The Use of Complementary and Alternative Therapies by Patients With Cancer

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Abstract:

The aim of this research was to assess the prevalence and predictors of complementary and alternative therapy (CAT) use among cancer patients in Australia. A total of 1492 cancer patients attending nine major public cancer treatment centers in New South Wales, Australia, were asked to complete the Supportive Care Needs Survey. Of the 1354 consenting patients, 888 (65%) returned a completed survey. This article reports the secondary analyses of the survey data, specifically focusing on CAT use. For all cancers, 17.1% of patients were using at least one CAT. The two main demographic characteristics of CAT users were gender and age, where females were more likely to use CAT than males and that CAT use declined as age increased. Time since diagnosis was identified as the only significant clinical predictor of CAT use, where CAT use increased with time until 5 years since diagnosis. Our research shows that herbal treatments and naturopathy are the most popular CAT used by cancer patients (constituting over 30% of all CAT use recorded). The use of CAT among cancer patients is a significant issue in cancer care, especially considering the potential interactions between CAT and conventional medicines. Given that many cancer patients may not be aware of potential risks associated with these interactions it is important that oncologists and others involved in cancer patient care are informed about CAT and its use amongst their patients.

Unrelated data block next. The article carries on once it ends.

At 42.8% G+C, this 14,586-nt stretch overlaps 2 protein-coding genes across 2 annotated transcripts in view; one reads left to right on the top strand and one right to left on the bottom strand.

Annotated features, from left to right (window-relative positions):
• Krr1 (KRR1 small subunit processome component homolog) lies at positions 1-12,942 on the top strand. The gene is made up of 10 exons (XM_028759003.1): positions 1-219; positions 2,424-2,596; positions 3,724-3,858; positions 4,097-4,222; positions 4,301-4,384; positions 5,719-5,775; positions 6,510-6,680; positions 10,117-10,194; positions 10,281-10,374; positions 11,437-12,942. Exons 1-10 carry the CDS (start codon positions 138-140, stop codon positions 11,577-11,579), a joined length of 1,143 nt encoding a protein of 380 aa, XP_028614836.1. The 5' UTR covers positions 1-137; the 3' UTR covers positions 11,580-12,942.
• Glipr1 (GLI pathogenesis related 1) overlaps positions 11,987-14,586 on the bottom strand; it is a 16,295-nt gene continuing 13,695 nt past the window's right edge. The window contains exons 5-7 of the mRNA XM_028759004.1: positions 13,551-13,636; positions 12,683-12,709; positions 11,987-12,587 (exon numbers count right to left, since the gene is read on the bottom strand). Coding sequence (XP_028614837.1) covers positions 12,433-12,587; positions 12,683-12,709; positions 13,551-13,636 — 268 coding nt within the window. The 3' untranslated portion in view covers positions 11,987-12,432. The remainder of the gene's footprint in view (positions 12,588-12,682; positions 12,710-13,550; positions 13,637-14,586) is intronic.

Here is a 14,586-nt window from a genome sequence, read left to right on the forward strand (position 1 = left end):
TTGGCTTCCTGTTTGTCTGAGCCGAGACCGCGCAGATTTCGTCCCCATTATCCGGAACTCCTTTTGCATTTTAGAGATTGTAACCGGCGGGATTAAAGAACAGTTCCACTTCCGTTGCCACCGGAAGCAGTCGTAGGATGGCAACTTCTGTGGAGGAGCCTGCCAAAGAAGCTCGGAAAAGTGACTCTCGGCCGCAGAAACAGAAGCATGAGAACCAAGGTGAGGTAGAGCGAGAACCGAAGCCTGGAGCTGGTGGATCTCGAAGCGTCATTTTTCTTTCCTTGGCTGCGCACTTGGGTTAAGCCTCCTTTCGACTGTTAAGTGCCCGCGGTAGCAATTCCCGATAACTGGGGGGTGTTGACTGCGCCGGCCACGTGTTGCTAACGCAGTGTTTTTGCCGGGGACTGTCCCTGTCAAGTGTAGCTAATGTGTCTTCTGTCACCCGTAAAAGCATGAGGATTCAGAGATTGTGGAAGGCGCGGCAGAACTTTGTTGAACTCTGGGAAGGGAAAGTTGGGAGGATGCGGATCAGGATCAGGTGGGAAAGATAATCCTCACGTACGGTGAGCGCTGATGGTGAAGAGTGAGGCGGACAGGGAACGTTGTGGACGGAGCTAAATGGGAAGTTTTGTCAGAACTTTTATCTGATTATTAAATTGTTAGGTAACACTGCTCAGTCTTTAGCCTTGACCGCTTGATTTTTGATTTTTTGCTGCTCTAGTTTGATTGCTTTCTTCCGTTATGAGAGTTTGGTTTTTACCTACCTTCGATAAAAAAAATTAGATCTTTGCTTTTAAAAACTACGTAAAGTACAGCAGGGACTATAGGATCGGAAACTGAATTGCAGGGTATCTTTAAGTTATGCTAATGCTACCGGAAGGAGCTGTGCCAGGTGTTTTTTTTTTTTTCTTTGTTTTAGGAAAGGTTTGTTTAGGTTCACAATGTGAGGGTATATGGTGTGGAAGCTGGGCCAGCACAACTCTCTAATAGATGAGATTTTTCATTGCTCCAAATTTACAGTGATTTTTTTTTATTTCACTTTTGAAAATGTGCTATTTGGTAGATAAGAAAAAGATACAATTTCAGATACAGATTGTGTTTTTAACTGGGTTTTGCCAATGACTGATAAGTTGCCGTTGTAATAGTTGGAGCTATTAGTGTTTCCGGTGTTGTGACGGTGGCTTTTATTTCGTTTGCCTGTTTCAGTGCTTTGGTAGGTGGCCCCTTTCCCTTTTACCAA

Keywords: Cancer; Complementary and alternative therapies; Patients; Utilization

Document Type: Research Article

DOI: http://dx.doi.org/10.3727/096504005776404580

Affiliations: 1: Centre for Health Research & Psycho-oncology (CHeRP), The Cancer Council NSW & the University of Newcastle, Australia, School of Medical Practice and Population Health, Faculty of Health, University of Newcastle, Australia 2: Centre for Clinical Epidemiology and Biostatistics, School of Medical Practice and Population Health, Faculty of Health, University of Newcastle, Australia

Publication date: May 1, 2005

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  • Formerly: Oncology Research Incorporating Anti-Cancer Drug Design
    Oncology Research Featuring Preclinical and Clincal Cancer Therapeutics publishes research of the highest quality that contributes to an understanding of cancer in areas of molecular biology, cell biology, biochemistry, biophysics, genetics, biology, endocrinology, and immunology, as well as studies on the mechanism of action of carcinogens and therapeutic agents, reports dealing with cancer prevention and epidemiology, and clinical trials delineating effective new therapeutic regimens.
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